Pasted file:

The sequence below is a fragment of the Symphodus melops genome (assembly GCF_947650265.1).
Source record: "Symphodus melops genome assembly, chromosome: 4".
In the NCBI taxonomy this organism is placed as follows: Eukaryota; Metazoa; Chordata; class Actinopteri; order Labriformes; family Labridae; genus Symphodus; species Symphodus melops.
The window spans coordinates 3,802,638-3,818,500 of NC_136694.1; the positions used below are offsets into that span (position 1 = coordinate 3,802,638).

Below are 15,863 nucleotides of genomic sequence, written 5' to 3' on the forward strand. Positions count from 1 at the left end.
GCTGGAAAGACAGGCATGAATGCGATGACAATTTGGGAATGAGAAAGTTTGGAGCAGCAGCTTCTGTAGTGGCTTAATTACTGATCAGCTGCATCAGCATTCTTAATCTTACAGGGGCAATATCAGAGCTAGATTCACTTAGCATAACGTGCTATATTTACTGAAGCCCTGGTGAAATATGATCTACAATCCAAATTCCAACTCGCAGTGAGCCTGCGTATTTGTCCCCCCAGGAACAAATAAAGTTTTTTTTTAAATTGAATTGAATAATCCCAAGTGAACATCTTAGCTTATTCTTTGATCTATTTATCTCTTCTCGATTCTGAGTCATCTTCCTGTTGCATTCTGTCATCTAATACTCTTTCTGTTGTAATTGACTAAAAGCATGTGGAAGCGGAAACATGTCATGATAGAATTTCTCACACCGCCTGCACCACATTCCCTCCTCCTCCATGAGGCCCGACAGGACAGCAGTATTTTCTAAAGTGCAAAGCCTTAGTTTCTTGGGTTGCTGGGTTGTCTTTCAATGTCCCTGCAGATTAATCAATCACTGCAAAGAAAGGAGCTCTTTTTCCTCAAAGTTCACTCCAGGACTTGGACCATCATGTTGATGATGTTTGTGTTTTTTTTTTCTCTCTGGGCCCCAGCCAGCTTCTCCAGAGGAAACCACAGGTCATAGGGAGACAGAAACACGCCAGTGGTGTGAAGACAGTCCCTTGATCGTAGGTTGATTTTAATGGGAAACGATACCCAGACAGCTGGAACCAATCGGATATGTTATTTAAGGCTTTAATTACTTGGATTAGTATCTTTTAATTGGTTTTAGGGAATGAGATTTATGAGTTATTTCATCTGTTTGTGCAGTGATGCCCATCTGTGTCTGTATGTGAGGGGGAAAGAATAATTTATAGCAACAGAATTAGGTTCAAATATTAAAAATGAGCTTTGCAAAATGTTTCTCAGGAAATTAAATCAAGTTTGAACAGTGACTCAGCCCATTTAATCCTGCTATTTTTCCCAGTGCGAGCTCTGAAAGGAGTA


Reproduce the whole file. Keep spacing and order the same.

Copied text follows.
The sequence below is a fragment of the Symphodus melops genome (assembly GCF_947650265.1).
Source record: "Symphodus melops genome assembly, chromosome: 4".
In the NCBI taxonomy this organism is placed as follows: Eukaryota; Metazoa; Chordata; class Actinopteri; order Labriformes; family Labridae; genus Symphodus; species Symphodus melops.
The window spans coordinates 3,802,638-3,818,500 of NC_136694.1; the positions used below are offsets into that span (position 1 = coordinate 3,802,638).

Below are 15,863 nucleotides of genomic sequence, written 5' to 3' on the forward strand. Positions count from 1 at the left end.
GCTGGAAAGACAGGCATGAATGCGATGACAATTTGGGAATGAGAAAGTTTGGAGCAGCAGCTTCTGTAGTGGCTTAATTACTGATCAGCTGCATCAGCATTCTTAATCTTACAGGGGCAATATCAGAGCTAGATTCACTTAGCATAACGTGCTATATTTACTGAAGCCCTGGTGAAATATGATCTACAATCCAAATTCCAACTCGCAGTGAGCCTGCGTATTTGTCCCCCCAGGAACAAATAAAGTTTTTTTTTAAATTGAATTGAATAATCCCAAGTGAACATCTTAGCTTATTCTTTGATCTATTTATCTCTTCTCGATTCTGAGTCATCTTCCTGTTGCATTCTGTCATCTAATACTCTTTCTGTTGTAATTGACTAAAAGCATGTGGAAGCGGAAACATGTCATGATAGAATTTCTCACACCGCCTGCACCACATTCCCTCCTCCTCCATGAGGCCCGACAGGACAGCAGTATTTTCTAAAGTGCAAAGCCTTAGTTTCTTGGGTTGCTGGGTTGTCTTTCAATGTCCCTGCAGATTAATCAATCACTGCAAAGAAAGGAGCTCTTTTTCCTCAAAGTTCACTCCAGGACTTGGACCATCATGTTGATGATGTTTGTGTTTTTTTTTTCTCTCTGGGCCCCAGCCAGCTTCTCCAGAGGAAACCACAGGTCATAGGGAGACAGAAACACGCCAGTGGTGTGAAGACAGTCCCTTGATCGTAGGTTGATTTTAATGGGAAACGATACCCAGACAGCTGGAACCAATCGGATATGTTATTTAAGGCTTTAATTACTTGGATTAGTATCTTTTAATTGGTTTTAGGGAATGAGATTTATGAGTTATTTCATCTGTTTGTGCAGTGATGCCCATCTGTGTCTGTATGTGAGGGGGAAAGAATAATTTATAGCAACAGAATTAGGTTCAAATATTAAAAATGAGCTTTGCAAAATGTTTCTCAGGAAATTAAATCAAGTTTGAACAGTGACTCAGCCCATTTAATCCTGCTATTTTTCCCAGTGCGAGCTCTGAAAGGAGTA